Union Finance Minister Nirmala Sitharaman. Photo: PTI | Manvender Vashist
My biggest takeaway from Finance Minister Nirmala Sitharaman’s press meet on Friday was that the BJP government was finally prepared to accept the ground reality and willing to take corrective action. More importantly, the entrepreneurs and tax payers are seen as “wealth creators” and not “villains”, trying to game the system. The announcements were, no doubt, a sentiment booster without a strain on the exchequer, which I think is a fine balancing act.
Although the finance minister divided her speech into six silos and announced 32 measures, I would divide her action into three silos. First, there was an effort to assuage fear among tax payers, industry and bankers. Second, an effort to release liquidity into the system and third, and most important, direct sentiment boosters with rollbacks and demand revival plans.
Entrepreneurship thrives only when there are opportunities, an environment without fear (as long as you are operating within the boundaries of law), and availability of finance. India has been a land of opportunity for those with entrepreneurial zeal, however, some factors were killing the spirit slowly, but steadily. Tax terrorism, a lack of liquidity and strain on working capital due to non-receipt of government dues were the top woes of the industry, especially the MSMEs. The release of Rs 70,000 crore for public sector bank (PSB) recapitalisation, transmission of rate cuts by banks and process driven “one-time settlement” for MSMEs will hopefully get a number of them back on the path of progress. The faceless assessment and increased transparency would surely be a step towards lesser harassment. The refund of GST within 30 days and clearing off the pending payments due from the government, as well as CPSEs will provide the much needed working capital to the sector. NHB’s Rs 30,000 crore additional liquidity support to HFC will ease some woes of the real estate sector.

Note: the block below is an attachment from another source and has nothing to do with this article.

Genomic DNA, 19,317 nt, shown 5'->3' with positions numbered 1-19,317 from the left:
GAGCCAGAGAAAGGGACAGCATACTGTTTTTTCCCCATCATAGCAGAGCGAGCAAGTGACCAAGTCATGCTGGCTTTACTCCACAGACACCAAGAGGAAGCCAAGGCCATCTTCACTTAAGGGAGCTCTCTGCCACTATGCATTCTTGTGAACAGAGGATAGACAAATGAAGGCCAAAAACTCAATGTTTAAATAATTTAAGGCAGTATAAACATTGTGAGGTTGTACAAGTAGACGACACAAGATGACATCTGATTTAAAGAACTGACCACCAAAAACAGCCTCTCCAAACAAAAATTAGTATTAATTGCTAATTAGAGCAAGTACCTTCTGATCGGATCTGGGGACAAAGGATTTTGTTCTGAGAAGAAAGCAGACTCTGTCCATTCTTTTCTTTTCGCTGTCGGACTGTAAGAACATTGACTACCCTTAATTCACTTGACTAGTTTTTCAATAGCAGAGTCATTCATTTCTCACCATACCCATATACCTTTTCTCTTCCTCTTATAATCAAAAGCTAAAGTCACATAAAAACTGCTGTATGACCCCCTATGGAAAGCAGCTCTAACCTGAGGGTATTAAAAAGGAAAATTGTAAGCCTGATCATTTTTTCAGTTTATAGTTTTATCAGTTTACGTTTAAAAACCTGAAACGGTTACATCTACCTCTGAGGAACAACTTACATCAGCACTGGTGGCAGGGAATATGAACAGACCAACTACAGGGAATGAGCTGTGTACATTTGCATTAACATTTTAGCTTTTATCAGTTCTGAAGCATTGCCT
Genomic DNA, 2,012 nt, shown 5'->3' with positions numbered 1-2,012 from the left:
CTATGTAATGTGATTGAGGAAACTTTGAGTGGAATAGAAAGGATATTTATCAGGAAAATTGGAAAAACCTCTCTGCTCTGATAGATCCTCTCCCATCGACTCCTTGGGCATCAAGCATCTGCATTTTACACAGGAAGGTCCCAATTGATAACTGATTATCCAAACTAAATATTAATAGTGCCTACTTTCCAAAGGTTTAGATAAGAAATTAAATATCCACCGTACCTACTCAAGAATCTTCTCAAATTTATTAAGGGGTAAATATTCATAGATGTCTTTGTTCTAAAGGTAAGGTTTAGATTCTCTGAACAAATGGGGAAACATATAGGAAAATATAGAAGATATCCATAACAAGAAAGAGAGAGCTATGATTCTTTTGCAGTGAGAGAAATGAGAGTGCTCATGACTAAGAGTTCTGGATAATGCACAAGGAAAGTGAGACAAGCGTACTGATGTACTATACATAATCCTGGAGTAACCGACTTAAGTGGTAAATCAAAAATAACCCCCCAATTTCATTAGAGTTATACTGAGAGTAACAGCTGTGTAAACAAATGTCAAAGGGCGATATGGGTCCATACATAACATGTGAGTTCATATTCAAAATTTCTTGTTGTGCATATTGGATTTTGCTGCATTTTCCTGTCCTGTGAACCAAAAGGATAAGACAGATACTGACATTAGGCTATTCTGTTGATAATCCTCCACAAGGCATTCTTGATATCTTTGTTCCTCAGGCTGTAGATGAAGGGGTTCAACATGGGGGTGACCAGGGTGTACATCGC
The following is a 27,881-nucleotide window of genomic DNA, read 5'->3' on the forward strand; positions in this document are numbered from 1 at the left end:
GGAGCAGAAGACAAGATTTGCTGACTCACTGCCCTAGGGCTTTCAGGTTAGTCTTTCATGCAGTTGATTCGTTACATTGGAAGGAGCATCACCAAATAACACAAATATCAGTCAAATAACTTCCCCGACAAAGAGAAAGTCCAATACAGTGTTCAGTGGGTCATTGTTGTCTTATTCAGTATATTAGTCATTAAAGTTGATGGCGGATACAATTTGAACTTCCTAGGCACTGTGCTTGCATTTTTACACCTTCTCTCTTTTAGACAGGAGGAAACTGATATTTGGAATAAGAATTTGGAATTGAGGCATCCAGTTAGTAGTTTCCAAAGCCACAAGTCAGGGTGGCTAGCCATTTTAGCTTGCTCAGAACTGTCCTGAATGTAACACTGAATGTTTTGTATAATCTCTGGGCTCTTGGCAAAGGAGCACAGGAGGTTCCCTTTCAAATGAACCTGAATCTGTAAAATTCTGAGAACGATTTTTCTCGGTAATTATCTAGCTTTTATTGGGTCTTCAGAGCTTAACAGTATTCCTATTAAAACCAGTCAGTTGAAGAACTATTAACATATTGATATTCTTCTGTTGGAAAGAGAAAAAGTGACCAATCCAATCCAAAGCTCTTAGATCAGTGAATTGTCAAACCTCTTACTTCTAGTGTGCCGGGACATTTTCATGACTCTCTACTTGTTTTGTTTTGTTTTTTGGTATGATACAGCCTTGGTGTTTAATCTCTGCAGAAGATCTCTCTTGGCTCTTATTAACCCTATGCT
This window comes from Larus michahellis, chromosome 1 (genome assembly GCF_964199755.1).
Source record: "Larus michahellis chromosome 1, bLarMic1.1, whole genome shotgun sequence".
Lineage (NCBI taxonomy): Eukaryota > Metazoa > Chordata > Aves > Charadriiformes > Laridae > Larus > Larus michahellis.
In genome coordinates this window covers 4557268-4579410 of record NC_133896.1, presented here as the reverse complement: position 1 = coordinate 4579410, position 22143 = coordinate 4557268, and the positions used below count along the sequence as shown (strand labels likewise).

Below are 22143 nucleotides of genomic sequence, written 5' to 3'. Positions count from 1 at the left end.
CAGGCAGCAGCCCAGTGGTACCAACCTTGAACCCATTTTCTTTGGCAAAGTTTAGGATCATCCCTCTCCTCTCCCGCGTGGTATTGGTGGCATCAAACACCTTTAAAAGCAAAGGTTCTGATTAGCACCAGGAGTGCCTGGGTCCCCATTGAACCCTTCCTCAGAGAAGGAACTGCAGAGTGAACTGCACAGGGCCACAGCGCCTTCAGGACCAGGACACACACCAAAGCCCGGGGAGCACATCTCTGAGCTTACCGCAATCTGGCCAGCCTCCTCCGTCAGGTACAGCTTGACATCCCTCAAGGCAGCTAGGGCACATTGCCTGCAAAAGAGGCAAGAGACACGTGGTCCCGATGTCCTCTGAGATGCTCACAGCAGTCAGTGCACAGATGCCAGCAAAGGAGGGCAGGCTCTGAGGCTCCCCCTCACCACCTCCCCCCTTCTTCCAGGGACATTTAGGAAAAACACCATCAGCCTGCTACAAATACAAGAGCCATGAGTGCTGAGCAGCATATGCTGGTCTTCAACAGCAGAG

The reversal of enhanced surcharge on equity capital gains for foreign and domestic investors was the most anticipated rollback and this should be a sentiment booster. The auto sector, which is considered a driver of any economy, was expecting sops in terms of GST moderation. Instead, the finance minister provided incentives to boost demand by doubling the depreciation benefit, which was smart thinking. Additionally, the nudge for government departments to replace the ageing fleet could help start the demand cycle.
Although the announcement by the finance minister is not a remedy for all the economic woes, it signals a step in the right direction by a government, which is now willing to listen and course-correct.
Apart from Nirmala Sitharaman’s positive press meet, the day also saw US President Donald Trump's tweet urging American businesses to shift their production out of China, resulting in the Dow Jones (DJIA) plunging more than 2 per cent on Friday. While this can dampen the positive sentiment in Indian markets, I believe there is a silver lining, if follow thorough action is initiated by the US. Even if a small number of the manufacturing facilities moving out of China find the Indian environment conducive, it could change our economic landscape. The government needs to be pro-active to ensure that we capitalise on this huge 'Make in India' opportunity taking us to the next level.
Ambareesh Baliga is an independent market analyst. Views expressed are his own
Disclaimer: Views expressed are personal. They do not reflect the view/s of Business Standard.